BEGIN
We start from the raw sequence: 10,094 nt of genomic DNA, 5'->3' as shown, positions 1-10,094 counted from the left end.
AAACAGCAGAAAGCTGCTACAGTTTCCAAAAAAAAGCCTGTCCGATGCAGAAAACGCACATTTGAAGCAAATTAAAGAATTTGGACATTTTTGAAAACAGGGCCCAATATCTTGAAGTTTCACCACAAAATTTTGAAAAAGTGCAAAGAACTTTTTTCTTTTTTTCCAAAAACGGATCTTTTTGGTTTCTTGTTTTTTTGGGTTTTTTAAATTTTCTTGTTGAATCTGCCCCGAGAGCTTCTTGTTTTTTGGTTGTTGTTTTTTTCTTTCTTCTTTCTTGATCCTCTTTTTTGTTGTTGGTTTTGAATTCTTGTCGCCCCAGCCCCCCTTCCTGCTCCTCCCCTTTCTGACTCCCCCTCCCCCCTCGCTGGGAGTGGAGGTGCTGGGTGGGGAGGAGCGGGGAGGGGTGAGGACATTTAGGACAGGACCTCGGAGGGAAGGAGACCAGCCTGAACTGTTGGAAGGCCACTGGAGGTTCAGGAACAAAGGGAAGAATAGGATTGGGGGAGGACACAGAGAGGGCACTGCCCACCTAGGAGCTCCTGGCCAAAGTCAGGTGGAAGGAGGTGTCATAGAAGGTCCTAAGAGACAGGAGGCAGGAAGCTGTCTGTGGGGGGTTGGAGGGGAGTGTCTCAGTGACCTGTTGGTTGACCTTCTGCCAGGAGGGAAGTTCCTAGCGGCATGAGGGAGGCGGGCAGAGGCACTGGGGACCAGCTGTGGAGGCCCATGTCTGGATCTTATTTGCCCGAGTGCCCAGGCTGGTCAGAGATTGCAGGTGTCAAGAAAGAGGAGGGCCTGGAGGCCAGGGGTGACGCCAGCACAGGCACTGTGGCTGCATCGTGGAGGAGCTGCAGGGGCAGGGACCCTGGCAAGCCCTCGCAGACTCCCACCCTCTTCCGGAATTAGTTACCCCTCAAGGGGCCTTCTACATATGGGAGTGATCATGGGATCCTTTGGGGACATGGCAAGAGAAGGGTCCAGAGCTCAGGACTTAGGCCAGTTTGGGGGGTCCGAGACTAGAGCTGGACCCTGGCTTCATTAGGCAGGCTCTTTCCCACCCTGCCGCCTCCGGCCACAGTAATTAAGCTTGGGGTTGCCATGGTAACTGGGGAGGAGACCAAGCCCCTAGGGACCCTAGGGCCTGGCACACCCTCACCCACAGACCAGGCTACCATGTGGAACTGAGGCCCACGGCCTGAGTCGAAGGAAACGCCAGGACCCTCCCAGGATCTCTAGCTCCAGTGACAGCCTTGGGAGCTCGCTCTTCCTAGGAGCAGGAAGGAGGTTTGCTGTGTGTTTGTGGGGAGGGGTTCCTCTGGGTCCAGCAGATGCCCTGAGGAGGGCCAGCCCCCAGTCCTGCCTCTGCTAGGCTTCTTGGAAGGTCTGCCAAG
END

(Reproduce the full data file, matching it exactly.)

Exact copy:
We start from the raw sequence: 10,094 nt of genomic DNA, 5'->3' as shown, positions 1-10,094 counted from the left end.
AAACAGCAGAAAGCTGCTACAGTTTCCAAAAAAAAGCCTGTCCGATGCAGAAAACGCACATTTGAAGCAAATTAAAGAATTTGGACATTTTTGAAAACAGGGCCCAATATCTTGAAGTTTCACCACAAAATTTTGAAAAAGTGCAAAGAACTTTTTTCTTTTTTTCCAAAAACGGATCTTTTTGGTTTCTTGTTTTTTTGGGTTTTTTAAATTTTCTTGTTGAATCTGCCCCGAGAGCTTCTTGTTTTTTGGTTGTTGTTTTTTTCTTTCTTCTTTCTTGATCCTCTTTTTTGTTGTTGGTTTTGAATTCTTGTCGCCCCAGCCCCCCTTCCTGCTCCTCCCCTTTCTGACTCCCCCTCCCCCCTCGCTGGGAGTGGAGGTGCTGGGTGGGGAGGAGCGGGGAGGGGTGAGGACATTTAGGACAGGACCTCGGAGGGAAGGAGACCAGCCTGAACTGTTGGAAGGCCACTGGAGGTTCAGGAACAAAGGGAAGAATAGGATTGGGGGAGGACACAGAGAGGGCACTGCCCACCTAGGAGCTCCTGGCCAAAGTCAGGTGGAAGGAGGTGTCATAGAAGGTCCTAAGAGACAGGAGGCAGGAAGCTGTCTGTGGGGGGTTGGAGGGGAGTGTCTCAGTGACCTGTTGGTTGACCTTCTGCCAGGAGGGAAGTTCCTAGCGGCATGAGGGAGGCGGGCAGAGGCACTGGGGACCAGCTGTGGAGGCCCATGTCTGGATCTTATTTGCCCGAGTGCCCAGGCTGGTCAGAGATTGCAGGTGTCAAGAAAGAGGAGGGCCTGGAGGCCAGGGGTGACGCCAGCACAGGCACTGTGGCTGCATCGTGGAGGAGCTGCAGGGGCAGGGACCCTGGCAAGCCCTCGCAGACTCCCACCCTCTTCCGGAATTAGTTACCCCTCAAGGGGCCTTCTACATATGGGAGTGATCATGGGATCCTTTGGGGACATGGCAAGAGAAGGGTCCAGAGCTCAGGACTTAGGCCAGTTTGGGGGGTCCGAGACTAGAGCTGGACCCTGGCTTCATTAGGCAGGCTCTTTCCCACCCTGCCGCCTCCGGCCACAGTAATTAAGCTTGGGGTTGCCATGGTAACTGGGGAGGAGACCAAGCCCCTAGGGACCCTAGGGCCTGGCACACCCTCACCCACAGACCAGGCTACCATGTGGAACTGAGGCCCACGGCCTGAGTCGAAGGAAACGCCAGGACCCTCCCAGGATCTCTAGCTCCAGTGACAGCCTTGGGAGCTCGCTCTTCCTAGGAGCAGGAAGGAGGTTTGCTGTGTGTTTGTGGGGAGGGGTTCCTCTGGGTCCAGCAGATGCCCTGAGGAGGGCCAGCCCCCAGTCCTGCCTCTGCTAGGCTTCTTGGAAGGTCTGCCAAG